I-It isn’t that hard, you idiot! I’m just explaining it so you won’t keep on bothering me…
Who did you just imagine saying that? What gender or age, what personality and temperament? Well, I did just lead you into an obvious assessment of a tsundere, but what if I instead phrased it like this?: “It has a piddling difficulty, you fool. My explanation is simply to ensure you don’t waste any more of my time.” Both could potentially come from exactly the same Japanese, and yet they convey completely different characters. Characterization is a vital part of the translation process that allows for the conversion of not just meaning, but emotion and nuance.
The simplest way to understand what direction to take in translating a character is by their level of 敬語 (keigo), how much formality they use. I won’t turn this into a Japanese lesson, but you should understand that depending on who you’re talking to (friends, family, acquaintances, strangers, superiors) you speak differently. Otsuka, otsukare, otsukare-sama, otsukare-sama-deshita all mean exactly the same thing (“you worked hard[, and good job]”), but depending on circumstance and conversation partner you can translate them into a variety of forms. This is also done to avoid too much repetition in the script, because Japanese has this little quirk where despite having the potential to be very flowery and evocative, there isn’t really a variety of ways to say common phrases. You will also come across times where you’ll need to “translate around” some sort of linguistic joke that takes a common phrase in a different direction.
One simple application, or rather rule of thumb that I use, is to generally make ohayou into “Morning” and ohayou gozaimasu into “Good morning” as a form of greeting. This is what I consider the bare minimum of characterization, so much so that I wouldn’t even grace it with the use of that word. But let’s take a look at some actual examples to illustrate what I mean.
Mezashite is the only group subbing Aikatsu so it might be hard to tell, but it’s immediately apparent when you compare subs between two sources how much of a difference this makes.
Yes, you probably noticed the point I was trying to make. I find most official simulcasts are absolutely horrid at characterization, accuracy aside (Funi being the worst offender I’ve come across). Many of their translators just have at it and go full literal, don’t bother to take into account personality and situation, and sometimes even commit the sin of blatant mischaracterization. That is not to say I find them all bad; in fact, there’s at least one show I actively look forward to watching with subs each week.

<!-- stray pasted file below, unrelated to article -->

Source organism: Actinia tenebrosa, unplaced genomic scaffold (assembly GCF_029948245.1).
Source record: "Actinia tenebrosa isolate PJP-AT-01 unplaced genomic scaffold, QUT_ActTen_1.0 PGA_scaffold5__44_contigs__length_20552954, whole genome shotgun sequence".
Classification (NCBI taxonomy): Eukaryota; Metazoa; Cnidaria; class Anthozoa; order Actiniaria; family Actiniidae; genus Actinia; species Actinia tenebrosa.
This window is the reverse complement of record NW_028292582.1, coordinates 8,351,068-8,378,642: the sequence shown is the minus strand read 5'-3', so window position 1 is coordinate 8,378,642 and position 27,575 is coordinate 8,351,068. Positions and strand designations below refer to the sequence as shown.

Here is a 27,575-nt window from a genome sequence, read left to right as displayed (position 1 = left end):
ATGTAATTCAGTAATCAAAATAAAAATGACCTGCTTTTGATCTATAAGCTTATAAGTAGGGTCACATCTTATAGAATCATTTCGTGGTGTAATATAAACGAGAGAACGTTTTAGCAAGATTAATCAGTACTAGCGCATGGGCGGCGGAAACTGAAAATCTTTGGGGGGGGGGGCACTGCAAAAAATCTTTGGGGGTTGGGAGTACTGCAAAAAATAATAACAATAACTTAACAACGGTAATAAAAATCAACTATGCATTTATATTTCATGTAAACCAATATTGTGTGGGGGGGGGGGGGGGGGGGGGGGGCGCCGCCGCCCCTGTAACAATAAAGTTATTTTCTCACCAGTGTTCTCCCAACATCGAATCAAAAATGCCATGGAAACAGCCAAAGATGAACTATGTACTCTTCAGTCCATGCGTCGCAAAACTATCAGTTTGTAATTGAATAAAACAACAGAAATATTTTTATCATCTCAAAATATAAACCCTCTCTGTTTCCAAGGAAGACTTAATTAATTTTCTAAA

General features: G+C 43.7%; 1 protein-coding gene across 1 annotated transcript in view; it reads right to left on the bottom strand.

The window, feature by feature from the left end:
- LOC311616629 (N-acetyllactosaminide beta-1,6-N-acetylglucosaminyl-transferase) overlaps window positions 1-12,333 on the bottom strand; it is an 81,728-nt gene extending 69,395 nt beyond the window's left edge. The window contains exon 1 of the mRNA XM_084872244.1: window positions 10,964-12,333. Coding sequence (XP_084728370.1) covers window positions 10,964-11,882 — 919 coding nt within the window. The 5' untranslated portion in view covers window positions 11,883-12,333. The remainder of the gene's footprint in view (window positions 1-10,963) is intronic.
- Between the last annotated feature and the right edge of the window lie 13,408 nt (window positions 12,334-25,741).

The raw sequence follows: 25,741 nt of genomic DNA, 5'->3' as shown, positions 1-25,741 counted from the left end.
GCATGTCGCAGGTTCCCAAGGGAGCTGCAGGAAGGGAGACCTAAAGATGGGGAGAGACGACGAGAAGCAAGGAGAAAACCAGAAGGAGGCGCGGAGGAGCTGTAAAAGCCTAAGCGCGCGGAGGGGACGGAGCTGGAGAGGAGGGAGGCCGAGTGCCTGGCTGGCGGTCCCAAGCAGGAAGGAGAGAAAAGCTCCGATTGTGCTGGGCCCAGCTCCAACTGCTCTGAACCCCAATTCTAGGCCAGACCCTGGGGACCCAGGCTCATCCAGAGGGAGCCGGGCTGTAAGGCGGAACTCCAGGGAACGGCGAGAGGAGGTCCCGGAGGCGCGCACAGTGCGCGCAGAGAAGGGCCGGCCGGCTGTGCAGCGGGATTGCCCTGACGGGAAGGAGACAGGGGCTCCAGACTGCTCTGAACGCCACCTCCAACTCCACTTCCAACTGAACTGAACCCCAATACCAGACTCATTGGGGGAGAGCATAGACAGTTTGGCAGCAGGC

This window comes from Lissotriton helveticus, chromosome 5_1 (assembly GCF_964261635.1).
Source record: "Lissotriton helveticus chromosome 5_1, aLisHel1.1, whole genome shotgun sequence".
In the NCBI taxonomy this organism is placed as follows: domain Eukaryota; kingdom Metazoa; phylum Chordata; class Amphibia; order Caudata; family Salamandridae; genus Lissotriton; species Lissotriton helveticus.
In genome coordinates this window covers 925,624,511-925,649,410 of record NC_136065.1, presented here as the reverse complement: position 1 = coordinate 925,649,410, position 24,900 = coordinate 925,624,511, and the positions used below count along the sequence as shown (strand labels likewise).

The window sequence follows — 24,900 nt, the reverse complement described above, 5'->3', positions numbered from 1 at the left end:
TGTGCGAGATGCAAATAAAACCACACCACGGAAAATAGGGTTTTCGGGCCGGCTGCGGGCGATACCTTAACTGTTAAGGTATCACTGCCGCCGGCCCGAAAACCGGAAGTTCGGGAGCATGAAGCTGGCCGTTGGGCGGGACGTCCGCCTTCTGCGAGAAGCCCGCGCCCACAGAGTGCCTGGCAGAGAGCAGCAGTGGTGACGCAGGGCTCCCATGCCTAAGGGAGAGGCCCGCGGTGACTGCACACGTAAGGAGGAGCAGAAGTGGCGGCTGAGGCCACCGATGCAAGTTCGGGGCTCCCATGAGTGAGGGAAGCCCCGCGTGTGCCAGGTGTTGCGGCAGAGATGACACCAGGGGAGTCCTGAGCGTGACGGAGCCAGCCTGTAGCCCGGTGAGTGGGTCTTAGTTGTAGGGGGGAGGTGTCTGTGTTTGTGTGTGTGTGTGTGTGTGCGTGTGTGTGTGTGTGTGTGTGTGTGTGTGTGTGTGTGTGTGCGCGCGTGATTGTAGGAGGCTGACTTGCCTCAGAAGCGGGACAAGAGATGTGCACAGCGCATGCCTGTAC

Good characterization also ties in with good consistency. If there’s one thing I pride myself on, it’s translating vital phrases consistently (I also make mistakes consistently: Is it “photo shoot” or “photoshoot”?). This can lead to some interesting outcomes when one character starts to take on traits of another. I’ve mentioned in the past that Sakura and Otome began to share speech patterns after they formed PowaPuri with Shion, and if you watch Precure then last year Hime decided to start speaking like Namakelda more and more as time went on. More recently and a bit easier to see is that towards the end of Aikatsu S3 and very much in S4 Hinaki has taken on Kayoko’s manner of speech a bit.
So at the end of the day, what does this all mean? My view is strongly related to how I used to revere “literal” subs up until the very moment I started subbing for myself. You can find all sorts of translation theory from experts in books and the internet about things like translating meaning instead of words, and using equivalency and localization, but I just want you to know about the effort (or lack thereof) that goes into making each character sound unique. It’s not about making up your own image either; it’s about understanding them and going inside their heads one at a time to find their own voice. That’s how you gain an understanding of characterization, and in the process perhaps learn a little bit about yourself as well.
[This post originally written two weeks prior, before either of Nina’s episodes aired]
Edit: By the way, you can ask me questions and stuff anytime on my ask.fm profile. I like talking about anime and subbing, but shoot for whatever you think is interesting.